RAF Wittering flying instructor retires after 35 years service

A flying instructor at RAF Wittering has retired after 35 years service.

Wednesday, 10th March 2021, 2:04 pm
Flight Lieutenant Andy Tagg at the controls of a Harrier GR7 in 1994 (supplied image).
Flight Lieutenant Andy Tagg at the controls of a Harrier GR7 in 1994 (supplied image).

Squadron Leader Andy Tagg’s remarkable career began in 1986 when he joined up as non-commissioned aircrew, but the RAF was in his DNA long before he chose to apply. His father had joined as a national serviceman in 1954 and chose to remain until 1966, working first as an air traffic controller and then as a photographer.
The grammar school system did not provide the environment needed for Andy’s innate abilities to flourish. Nonetheless, his ambition was to become a pilot and in 1990 he began initial officer training at Royal Air Force College Cranwell. At the time, Andy did not consider the Harrier as a possibility, but it was the aircraft he was destined for.
Squadron Leader Tagg said: “I was just coming to the end of my weapons training at RAF Chivenor and had put down the Jaguar as my choice on the wish-list. One of the staff came to me and said I should consider the Harrier, so that’s what I put down and that’s what I ended up flying.”
In the coming years Andy would pilot the Harrier in northern-Iraq on Operation Northern Watch enforcing the no-fly zones after Gulf War I, and in the Balkans, flying from Gioia del Colle in southern Italy. It is also one of the four aircraft on which he would become a Qualified Flying Instructor (QFI).
Squadron Leader Tagg describes QFI as his stock trade. Over the years he has instructed on the Hawk, Tucano, Harrier and latterly the Grob Tutor. His tour as a Tucano instructor at RAF Linton-on-Ouse in Yorkshire remains the defining period in his career.
He said: “There have been parts to like in every job I’ve done, but my first QFI tour was at Linton. It was very busy, there was lots of flying, the students were great. It was the building block of where I am now and the foundation of what I became.”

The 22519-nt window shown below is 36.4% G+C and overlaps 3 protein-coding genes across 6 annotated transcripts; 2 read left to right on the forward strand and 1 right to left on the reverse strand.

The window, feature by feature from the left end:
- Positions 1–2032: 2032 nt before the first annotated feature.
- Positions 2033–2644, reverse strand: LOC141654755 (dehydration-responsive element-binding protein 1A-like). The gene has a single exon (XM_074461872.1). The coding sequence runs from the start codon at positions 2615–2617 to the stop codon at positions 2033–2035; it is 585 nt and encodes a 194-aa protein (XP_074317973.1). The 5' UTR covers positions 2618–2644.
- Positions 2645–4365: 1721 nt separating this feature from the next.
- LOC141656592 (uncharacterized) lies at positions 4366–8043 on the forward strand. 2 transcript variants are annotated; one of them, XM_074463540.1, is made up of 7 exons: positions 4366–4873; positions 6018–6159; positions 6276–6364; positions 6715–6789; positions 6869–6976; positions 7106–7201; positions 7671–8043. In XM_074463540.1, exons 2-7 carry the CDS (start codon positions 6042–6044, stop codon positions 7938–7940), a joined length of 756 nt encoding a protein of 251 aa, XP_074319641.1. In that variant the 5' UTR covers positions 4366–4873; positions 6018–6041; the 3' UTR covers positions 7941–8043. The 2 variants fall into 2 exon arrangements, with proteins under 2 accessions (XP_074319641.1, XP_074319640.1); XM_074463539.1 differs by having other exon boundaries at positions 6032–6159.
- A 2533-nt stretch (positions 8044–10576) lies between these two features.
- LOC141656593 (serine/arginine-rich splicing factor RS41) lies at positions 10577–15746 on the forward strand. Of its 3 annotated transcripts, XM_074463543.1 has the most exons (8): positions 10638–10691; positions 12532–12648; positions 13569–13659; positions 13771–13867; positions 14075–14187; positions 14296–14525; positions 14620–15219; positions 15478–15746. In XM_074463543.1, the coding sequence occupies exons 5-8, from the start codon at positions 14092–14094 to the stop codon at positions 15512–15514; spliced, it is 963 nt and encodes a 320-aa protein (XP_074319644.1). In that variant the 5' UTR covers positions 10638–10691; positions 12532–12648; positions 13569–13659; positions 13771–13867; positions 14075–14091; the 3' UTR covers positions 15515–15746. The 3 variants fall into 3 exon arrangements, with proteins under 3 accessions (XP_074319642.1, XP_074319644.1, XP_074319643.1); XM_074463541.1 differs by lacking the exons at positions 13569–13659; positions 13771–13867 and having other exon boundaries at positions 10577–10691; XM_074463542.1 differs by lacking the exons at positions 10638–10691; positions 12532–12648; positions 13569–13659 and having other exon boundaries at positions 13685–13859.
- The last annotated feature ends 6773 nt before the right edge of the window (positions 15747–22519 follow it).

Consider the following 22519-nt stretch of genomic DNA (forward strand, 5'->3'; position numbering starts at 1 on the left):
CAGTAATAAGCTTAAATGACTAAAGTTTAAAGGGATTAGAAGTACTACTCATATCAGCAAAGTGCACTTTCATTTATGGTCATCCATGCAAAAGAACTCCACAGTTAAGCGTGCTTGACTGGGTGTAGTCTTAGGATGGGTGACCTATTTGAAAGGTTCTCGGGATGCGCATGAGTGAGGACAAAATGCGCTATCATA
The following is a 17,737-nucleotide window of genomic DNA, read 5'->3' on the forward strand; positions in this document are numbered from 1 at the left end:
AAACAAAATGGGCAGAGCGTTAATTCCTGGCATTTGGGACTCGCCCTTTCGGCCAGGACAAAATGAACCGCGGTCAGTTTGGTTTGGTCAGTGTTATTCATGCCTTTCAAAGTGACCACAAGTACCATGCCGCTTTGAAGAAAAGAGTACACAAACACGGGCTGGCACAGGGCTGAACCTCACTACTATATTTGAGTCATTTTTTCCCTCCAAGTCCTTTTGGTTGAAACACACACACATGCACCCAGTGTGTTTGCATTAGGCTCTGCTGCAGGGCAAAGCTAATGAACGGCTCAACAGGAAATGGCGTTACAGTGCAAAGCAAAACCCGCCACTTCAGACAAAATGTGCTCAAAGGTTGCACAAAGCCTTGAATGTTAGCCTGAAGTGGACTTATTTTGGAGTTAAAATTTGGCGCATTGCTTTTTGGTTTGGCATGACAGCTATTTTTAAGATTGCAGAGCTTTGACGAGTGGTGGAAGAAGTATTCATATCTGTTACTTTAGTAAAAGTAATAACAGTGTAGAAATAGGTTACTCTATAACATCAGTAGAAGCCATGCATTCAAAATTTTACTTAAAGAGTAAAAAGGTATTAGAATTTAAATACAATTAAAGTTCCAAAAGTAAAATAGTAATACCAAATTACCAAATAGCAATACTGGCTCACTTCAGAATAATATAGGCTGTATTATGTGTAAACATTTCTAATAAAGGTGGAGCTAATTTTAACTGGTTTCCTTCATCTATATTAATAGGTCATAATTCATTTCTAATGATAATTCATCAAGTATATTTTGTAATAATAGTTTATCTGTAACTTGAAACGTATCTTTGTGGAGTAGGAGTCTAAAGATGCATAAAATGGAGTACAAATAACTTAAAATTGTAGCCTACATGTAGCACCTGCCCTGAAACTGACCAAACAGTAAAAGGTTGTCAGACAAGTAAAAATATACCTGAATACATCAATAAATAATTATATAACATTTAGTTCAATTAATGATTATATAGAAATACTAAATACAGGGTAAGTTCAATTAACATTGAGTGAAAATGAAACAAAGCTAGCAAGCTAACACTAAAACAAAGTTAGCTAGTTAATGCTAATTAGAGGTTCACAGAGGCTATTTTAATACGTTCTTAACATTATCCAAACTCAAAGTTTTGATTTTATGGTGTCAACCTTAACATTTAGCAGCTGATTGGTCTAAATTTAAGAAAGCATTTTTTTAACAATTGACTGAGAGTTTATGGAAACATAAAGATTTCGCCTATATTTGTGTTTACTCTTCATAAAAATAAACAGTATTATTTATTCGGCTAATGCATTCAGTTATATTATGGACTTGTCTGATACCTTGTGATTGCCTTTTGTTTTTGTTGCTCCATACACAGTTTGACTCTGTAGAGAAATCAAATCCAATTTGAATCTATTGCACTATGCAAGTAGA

Although Andy retires from RAF Wittering, his association with the Cambridgeshire Station predates his joining the Service having first arrived as an air cadet in 1982 for the summer camps. He returned as a Harrier pilot and then came back again in 2017 to command No 115 Squadron, which teaches already qualified pilots to become instructors on the Grob Tutor aircraft.
Retirement from regular service, however, does not mean the end of Squadron Leader Tagg’s flying career. After a short break, Andy will return to No 115 Squadron as a full-time reservist in the rank of Flight Lieutenant and continue as a QFI.
He said: “As a Squadron Leader you’re not only instructing, you have an entire squadron to manage and everything that goes with it. It’s a great job, but as a Flight Lieutenant I’ll be able just to concentrate on the instructing, which I’m really looking forward to.”
Group Captain Jo Lincoln said: “First of all, we have to thank Squadron Leader Tagg for his enormous contribution to Defence over the years. There are hundreds of pilots who owe their flying careers to Andy’s skilled tuition. Here at Wittering he has taken the reins in our Heritage Centre and worked very hard to continue the excellent work of preserving our aviation history, and we wish him every success in his new role at 115 Squadron.”

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